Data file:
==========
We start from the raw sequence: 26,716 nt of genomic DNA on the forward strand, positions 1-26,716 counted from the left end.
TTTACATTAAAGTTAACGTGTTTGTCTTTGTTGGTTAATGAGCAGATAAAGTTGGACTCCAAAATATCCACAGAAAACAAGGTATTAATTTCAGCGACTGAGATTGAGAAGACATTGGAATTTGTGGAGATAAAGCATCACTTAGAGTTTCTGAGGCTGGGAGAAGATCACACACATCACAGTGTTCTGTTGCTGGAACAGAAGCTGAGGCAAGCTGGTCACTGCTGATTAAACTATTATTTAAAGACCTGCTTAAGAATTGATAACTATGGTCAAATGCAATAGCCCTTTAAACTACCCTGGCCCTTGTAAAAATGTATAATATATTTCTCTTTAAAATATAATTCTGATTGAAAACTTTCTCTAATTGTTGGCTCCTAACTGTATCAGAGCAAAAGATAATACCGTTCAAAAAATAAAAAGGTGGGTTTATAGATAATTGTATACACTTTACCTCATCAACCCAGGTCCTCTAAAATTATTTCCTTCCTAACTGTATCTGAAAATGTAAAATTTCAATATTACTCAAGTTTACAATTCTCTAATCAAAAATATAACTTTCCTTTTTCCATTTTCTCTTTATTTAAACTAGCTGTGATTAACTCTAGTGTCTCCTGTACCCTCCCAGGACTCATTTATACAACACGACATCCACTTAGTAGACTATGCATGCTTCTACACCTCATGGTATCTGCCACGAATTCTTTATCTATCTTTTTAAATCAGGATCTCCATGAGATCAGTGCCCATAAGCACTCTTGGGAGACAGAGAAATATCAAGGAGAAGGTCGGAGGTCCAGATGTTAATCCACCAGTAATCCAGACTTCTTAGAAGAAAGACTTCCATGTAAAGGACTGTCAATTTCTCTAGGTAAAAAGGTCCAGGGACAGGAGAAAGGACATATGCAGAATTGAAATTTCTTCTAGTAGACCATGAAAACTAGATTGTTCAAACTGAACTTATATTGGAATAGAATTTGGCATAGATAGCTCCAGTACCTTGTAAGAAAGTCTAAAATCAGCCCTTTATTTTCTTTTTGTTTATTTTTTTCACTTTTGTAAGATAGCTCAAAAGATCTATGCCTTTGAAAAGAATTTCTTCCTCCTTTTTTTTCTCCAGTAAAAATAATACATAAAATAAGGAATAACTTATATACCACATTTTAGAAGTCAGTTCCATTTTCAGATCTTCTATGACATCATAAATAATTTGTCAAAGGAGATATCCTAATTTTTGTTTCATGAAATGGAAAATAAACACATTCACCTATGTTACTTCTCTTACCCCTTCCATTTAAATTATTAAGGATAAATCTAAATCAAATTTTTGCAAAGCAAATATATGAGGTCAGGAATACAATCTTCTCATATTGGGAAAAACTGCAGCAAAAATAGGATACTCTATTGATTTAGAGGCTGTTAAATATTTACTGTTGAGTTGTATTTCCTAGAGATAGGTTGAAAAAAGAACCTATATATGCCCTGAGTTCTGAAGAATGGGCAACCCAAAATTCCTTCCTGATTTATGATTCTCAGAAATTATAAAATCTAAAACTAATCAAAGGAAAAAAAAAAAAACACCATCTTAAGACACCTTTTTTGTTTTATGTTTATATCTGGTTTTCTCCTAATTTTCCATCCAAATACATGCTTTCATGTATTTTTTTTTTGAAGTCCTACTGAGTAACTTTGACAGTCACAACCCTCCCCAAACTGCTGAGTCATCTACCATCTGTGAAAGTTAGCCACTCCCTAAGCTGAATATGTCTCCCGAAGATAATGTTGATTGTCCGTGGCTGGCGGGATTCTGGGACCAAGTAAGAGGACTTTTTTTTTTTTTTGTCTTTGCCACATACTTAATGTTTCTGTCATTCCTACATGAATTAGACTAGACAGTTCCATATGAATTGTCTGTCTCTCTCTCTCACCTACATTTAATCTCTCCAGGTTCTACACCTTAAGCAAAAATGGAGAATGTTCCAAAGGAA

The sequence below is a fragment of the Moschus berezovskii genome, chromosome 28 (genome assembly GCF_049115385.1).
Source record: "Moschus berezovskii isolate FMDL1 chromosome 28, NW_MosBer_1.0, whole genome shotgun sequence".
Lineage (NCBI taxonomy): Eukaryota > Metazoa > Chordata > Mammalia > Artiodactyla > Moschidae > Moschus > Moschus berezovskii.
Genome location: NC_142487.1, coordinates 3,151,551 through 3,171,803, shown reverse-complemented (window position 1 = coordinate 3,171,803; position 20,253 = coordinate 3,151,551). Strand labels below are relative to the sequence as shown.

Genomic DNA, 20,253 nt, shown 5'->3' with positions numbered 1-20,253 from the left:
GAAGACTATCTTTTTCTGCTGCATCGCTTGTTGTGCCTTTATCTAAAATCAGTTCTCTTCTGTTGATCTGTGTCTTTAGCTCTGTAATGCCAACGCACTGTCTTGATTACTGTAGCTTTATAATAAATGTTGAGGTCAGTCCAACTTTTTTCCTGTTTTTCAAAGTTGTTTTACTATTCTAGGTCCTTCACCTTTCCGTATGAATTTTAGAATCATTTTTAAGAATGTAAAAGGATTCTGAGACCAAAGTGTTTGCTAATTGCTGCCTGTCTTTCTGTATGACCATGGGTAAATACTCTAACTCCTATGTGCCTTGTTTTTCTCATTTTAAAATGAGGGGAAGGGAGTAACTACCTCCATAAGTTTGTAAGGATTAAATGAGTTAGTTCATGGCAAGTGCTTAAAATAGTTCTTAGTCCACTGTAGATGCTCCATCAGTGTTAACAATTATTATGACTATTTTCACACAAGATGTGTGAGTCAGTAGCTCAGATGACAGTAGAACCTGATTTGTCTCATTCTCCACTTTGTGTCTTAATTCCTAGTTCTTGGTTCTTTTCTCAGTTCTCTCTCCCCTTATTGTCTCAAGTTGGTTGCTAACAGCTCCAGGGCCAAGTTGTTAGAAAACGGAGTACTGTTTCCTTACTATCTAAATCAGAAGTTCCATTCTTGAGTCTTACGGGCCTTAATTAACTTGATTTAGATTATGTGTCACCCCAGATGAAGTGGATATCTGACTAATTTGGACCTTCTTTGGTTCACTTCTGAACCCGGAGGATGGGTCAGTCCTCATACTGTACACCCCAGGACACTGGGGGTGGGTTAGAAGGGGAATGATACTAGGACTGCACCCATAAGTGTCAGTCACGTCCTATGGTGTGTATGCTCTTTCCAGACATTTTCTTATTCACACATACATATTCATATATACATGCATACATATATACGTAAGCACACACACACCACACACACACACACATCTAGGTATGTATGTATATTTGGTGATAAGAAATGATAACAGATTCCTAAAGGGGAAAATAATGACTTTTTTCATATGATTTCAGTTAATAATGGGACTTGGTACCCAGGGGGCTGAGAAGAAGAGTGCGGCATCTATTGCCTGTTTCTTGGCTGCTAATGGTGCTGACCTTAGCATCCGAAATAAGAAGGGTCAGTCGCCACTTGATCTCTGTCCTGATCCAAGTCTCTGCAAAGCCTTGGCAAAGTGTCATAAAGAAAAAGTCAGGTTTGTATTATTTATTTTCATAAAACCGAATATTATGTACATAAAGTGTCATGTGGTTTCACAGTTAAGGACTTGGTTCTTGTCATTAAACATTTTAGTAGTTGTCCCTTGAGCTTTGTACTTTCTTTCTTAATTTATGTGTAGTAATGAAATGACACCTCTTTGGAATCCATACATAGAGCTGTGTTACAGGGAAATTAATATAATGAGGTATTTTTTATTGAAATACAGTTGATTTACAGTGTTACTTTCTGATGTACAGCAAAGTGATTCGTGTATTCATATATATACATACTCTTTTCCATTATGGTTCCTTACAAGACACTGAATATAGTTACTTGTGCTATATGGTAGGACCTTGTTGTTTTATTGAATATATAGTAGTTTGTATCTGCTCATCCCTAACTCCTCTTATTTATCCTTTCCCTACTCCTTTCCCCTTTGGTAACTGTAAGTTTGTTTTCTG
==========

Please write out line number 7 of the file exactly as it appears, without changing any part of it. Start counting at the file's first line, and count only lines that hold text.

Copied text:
Genomic DNA, 20,253 nt, shown 5'->3' with positions numbered 1-20,253 from the left: